(this story works best when read along with the prescribed musical accompaniments)
There comes a point in every Volunteer’s service between 1 and 4 months after being installed when culture shock finally takes its toll. Culture shock is defined in the Peace Corps Wellness Handbook as “the psychological disorientation people experience when they live abroad for an extended time in a culture quite different from your own.” In a remote Islamic agrarian society on the edge of the Sahara Desert, this was kind of inevitable.
Initially everything in Mali is new and exciting. But once it settles on you that your life for the next two years shall entail communicating in a very different language, being either sick and/or injured, pumping all of your own water by hand, the constant feeling of living under a microscope, being accosted for everything you own, the swarms of children chanting Tubabu! Tubabu! Tubabu! Tubabu!, donkeys crying, the call to prayer at 5 A.M., the heat, the dryness, mosquitoes, filth flies, sand storms, etc., there comes a point when even the most indomitable of spirits gives way.
The Pollyannaish reaction is to tell oneself “But I’m making a difference!” Though as I walk the dusty, filth-ridden streets of my village each day I realize that the kids with grotesquely distended stomachs down the street are probably going to die within the next year because their mothers will never cook food with any nutritional content and that no matter how hard I try I can only make the tiniest of dents in the poverty and disease which will remain facts of life in Mali for the foreseeable future.
I can’t put my finger on exactly which straw it was which broke this camel’s back. Dealing with all of the above day in and day out eventually led me to lock the gate, hole up in my hut and not want to talk to anyone for a long time.
In a nutshell, that is what culture shock looks like.
The ability to deal with stress in a healthy, non-self-destructive manner is as necessary to human survival out here as is the ability to prepare food and water. Escapism is usually a good remedy, and for that I have the Lord of the Rings trilogy and an impressive collection of Phish bootlegs. But as much I enjoy alternate realities, at the end of the day the streets of Diaramana are still strewn with human waste, people are still drinking from mud puddles, and the sulfurous clouds of giardiasis gas still waft through the air at night.
Thankfully I brought with me a miniature rinkydink guitar and a two year supply of strings so that I can express myself by strumming blues riffs and crooning tales of woe. Even if I cannot rid the world of evil, I can vent by singing about it. I know the whole neighborhood can hear me, so it is to the good fortune of all parties that I am the only one who can understand a word of my crude lyrics.
Even so, spending two years moping in human misery and fantasy novels was a recipe for disaster and I knew it. What I needed to abate my spiritual loneliness was something of this world that would radiate joy and happiness into my life.
During my bad case of the I-Live-in-Mali-and-There’s-Garbage-Everywhere-and-Nobody-Understands-Modern-Germ-Theory Blues I rode my bike to the mud hut of my teammate Nicole. Nicole is a good source of succor for she has been here more than a year and has gone through all the same things I am dealing with and she has been featured on Malian state television for somehow being able to cook gourmet cuisine out of the few things sold in a rural butigi. This time I came over she happened to have acquired a pair of four-week-old kittens.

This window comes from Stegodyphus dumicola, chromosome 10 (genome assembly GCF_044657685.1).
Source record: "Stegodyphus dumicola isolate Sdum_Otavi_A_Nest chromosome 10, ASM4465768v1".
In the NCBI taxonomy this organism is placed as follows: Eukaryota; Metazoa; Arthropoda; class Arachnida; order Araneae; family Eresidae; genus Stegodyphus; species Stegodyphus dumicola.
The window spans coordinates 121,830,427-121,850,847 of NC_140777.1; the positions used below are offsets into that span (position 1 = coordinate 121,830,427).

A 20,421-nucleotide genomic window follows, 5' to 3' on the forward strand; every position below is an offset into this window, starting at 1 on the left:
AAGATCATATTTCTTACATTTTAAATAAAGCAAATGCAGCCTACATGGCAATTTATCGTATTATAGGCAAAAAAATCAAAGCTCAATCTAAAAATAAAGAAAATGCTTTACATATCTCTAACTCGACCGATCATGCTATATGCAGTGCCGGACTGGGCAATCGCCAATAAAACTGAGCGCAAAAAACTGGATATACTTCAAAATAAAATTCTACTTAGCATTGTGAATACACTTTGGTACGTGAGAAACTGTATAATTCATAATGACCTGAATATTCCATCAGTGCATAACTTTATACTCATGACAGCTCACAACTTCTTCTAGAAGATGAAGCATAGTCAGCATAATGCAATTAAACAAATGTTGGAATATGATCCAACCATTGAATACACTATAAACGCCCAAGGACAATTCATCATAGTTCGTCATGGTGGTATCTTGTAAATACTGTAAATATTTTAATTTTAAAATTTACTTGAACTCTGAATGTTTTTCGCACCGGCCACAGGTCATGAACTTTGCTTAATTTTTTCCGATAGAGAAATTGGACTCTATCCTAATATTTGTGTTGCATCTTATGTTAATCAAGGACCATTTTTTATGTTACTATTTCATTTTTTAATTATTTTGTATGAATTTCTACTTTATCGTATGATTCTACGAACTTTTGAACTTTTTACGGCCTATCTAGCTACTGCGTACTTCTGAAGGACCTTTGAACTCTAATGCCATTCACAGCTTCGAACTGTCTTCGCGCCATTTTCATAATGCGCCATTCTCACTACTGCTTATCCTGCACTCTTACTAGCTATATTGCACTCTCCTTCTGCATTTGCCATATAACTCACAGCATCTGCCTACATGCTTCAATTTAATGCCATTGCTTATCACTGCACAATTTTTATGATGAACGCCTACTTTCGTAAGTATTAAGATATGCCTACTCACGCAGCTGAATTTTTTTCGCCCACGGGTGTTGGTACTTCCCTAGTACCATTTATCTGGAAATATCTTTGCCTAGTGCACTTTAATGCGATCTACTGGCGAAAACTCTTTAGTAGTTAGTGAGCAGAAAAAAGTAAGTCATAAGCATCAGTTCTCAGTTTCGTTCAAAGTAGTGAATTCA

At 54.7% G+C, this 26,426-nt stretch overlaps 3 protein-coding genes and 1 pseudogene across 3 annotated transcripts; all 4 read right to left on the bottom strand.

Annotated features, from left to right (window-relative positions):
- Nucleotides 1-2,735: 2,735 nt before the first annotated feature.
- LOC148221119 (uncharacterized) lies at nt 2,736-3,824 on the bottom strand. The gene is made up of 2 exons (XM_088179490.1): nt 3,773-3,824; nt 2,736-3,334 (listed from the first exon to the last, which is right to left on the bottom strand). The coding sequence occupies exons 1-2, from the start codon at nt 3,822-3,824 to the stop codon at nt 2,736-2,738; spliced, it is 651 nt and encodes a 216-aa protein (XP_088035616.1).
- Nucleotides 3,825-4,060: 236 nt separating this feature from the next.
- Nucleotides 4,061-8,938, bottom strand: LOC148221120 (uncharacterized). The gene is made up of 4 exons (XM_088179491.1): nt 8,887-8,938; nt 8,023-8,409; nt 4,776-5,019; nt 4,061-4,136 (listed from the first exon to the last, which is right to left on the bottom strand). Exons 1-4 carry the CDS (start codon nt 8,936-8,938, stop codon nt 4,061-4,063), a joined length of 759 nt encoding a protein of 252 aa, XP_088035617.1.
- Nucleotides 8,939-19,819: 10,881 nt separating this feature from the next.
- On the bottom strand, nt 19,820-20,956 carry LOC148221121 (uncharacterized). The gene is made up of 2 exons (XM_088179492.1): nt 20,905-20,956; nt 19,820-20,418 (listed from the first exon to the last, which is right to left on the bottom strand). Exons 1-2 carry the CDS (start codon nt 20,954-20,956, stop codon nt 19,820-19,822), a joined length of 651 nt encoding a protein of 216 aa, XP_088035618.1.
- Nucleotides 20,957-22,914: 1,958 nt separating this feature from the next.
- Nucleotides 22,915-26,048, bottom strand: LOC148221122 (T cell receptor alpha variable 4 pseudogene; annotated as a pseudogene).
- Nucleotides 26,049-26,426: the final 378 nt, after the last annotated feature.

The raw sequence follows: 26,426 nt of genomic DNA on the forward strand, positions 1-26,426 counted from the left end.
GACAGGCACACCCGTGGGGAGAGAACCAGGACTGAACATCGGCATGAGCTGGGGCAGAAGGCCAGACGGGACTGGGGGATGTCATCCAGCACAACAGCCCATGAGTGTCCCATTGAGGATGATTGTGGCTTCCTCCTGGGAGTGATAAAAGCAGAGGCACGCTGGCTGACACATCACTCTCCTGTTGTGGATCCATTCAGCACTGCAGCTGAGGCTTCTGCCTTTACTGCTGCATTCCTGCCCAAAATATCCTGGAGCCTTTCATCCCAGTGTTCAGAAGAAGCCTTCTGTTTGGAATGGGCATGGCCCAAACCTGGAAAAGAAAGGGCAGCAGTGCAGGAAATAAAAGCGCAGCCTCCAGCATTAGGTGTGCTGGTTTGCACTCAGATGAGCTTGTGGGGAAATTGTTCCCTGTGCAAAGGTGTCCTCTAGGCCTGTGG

At Nicole’s house I was feeling abnormally sweaty and disgusting (a level of disgustingness which you can only imagine) and I took off my t-shirt to lie down and bask in the wind. One of her kittens took the initiative to climb up on me and had a joyous time playing with my forest of chest hair and quickly tired himself out and sprawled out on my belly to take a noonday nap. I’ve never really been fond of felines, but as this huggable, squeezable fur ball was purring and making little kitty snores on my belly, I was converted.
“He’s all yours if you want him”, Nicole offered.
And with that, he was mine.
The next week Nicole biked over to my hut with my brand new kitty cat in a basket. For the first and only time in my life (my dad is deathly allergic) I became a cat person.
I reiterate, I’m not really a cat person – never before had I known cats to have anything resembling a personality. But this particular kitten is something else. My kitten wants to climb on my shoulder and accompany me wherever I go. He rolls over because he wants a tummy rub every 15 minutes and he paws me awake in the morning because he wants to wrestle. My kitten likes to start fights with the other kittens down the street and he clobbers the shit out of them every time. He likes to catch geckos and chameleons and smack them until they are just about dead and eat them alive. And yet he too recognizes the tragedy of underdevelopment and cries sad soul ballads every night. I was thinking maybe I’d call him Sam Cooke or Otis Redding…
I walked down the road with my kitten on my shoulder to meet my host family, who promptly picked him up and inspected his gonads. “He is a man cat”, my jatigi pronounced, “All the other cats in the neighborhood are woman cats. One day all of the new baby cats will look like yours.”
Then and there I knew that my kitten’s name had to be James Brown, because he is destined to be a sex machine.
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